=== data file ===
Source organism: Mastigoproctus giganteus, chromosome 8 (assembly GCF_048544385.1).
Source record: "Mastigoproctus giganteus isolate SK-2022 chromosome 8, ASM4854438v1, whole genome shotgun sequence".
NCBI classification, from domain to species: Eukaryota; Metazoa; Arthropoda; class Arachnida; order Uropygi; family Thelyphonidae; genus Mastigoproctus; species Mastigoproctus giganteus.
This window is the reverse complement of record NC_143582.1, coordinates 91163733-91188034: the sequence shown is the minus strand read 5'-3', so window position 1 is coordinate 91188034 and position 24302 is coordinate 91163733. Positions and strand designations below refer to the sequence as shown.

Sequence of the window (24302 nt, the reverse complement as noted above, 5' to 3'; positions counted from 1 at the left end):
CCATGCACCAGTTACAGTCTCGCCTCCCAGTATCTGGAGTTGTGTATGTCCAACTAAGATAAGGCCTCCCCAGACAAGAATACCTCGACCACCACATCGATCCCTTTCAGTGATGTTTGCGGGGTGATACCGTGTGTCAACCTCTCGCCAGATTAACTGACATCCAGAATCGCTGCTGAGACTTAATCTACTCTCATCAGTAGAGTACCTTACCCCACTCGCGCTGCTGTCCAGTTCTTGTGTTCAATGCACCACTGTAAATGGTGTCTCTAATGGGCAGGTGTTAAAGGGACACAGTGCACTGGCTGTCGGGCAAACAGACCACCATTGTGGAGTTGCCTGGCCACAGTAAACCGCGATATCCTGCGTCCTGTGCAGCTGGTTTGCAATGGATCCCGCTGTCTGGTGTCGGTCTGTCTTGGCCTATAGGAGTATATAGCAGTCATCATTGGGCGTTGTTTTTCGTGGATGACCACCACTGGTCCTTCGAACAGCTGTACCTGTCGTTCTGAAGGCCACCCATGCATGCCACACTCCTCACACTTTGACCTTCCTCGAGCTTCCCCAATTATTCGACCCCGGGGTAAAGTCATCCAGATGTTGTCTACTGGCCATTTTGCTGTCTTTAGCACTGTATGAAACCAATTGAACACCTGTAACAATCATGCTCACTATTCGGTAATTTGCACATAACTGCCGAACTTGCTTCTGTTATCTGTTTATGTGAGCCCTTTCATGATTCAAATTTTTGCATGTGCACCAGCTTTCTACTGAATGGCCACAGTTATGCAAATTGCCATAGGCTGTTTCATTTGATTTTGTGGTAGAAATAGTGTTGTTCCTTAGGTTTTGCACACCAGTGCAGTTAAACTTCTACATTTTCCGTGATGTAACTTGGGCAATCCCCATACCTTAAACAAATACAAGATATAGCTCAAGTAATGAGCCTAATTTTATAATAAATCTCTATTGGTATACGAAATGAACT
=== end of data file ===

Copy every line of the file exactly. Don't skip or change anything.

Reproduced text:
Source organism: Mastigoproctus giganteus, chromosome 8 (assembly GCF_048544385.1).
Source record: "Mastigoproctus giganteus isolate SK-2022 chromosome 8, ASM4854438v1, whole genome shotgun sequence".
NCBI classification, from domain to species: Eukaryota; Metazoa; Arthropoda; class Arachnida; order Uropygi; family Thelyphonidae; genus Mastigoproctus; species Mastigoproctus giganteus.
This window is the reverse complement of record NC_143582.1, coordinates 91163733-91188034: the sequence shown is the minus strand read 5'-3', so window position 1 is coordinate 91188034 and position 24302 is coordinate 91163733. Positions and strand designations below refer to the sequence as shown.

Sequence of the window (24302 nt, the reverse complement as noted above, 5' to 3'; positions counted from 1 at the left end):
CCATGCACCAGTTACAGTCTCGCCTCCCAGTATCTGGAGTTGTGTATGTCCAACTAAGATAAGGCCTCCCCAGACAAGAATACCTCGACCACCACATCGATCCCTTTCAGTGATGTTTGCGGGGTGATACCGTGTGTCAACCTCTCGCCAGATTAACTGACATCCAGAATCGCTGCTGAGACTTAATCTACTCTCATCAGTAGAGTACCTTACCCCACTCGCGCTGCTGTCCAGTTCTTGTGTTCAATGCACCACTGTAAATGGTGTCTCTAATGGGCAGGTGTTAAAGGGACACAGTGCACTGGCTGTCGGGCAAACAGACCACCATTGTGGAGTTGCCTGGCCACAGTAAACCGCGATATCCTGCGTCCTGTGCAGCTGGTTTGCAATGGATCCCGCTGTCTGGTGTCGGTCTGTCTTGGCCTATAGGAGTATATAGCAGTCATCATTGGGCGTTGTTTTTCGTGGATGACCACCACTGGTCCTTCGAACAGCTGTACCTGTCGTTCTGAAGGCCACCCATGCATGCCACACTCCTCACACTTTGACCTTCCTCGAGCTTCCCCAATTATTCGACCCCGGGGTAAAGTCATCCAGATGTTGTCTACTGGCCATTTTGCTGTCTTTAGCACTGTATGAAACCAATTGAACACCTGTAACAATCATGCTCACTATTCGGTAATTTGCACATAACTGCCGAACTTGCTTCTGTTATCTGTTTATGTGAGCCCTTTCATGATTCAAATTTTTGCATGTGCACCAGCTTTCTACTGAATGGCCACAGTTATGCAAATTGCCATAGGCTGTTTCATTTGATTTTGTGGTAGAAATAGTGTTGTTCCTTAGGTTTTGCACACCAGTGCAGTTAAACTTCTACATTTTCCGTGATGTAACTTGGGCAATCCCCATACCTTAAACAAATACAAGATATAGCTCAAGTAATGAGCCTAATTTTATAATAAATCTCTATTGGTATACGAAATGAACT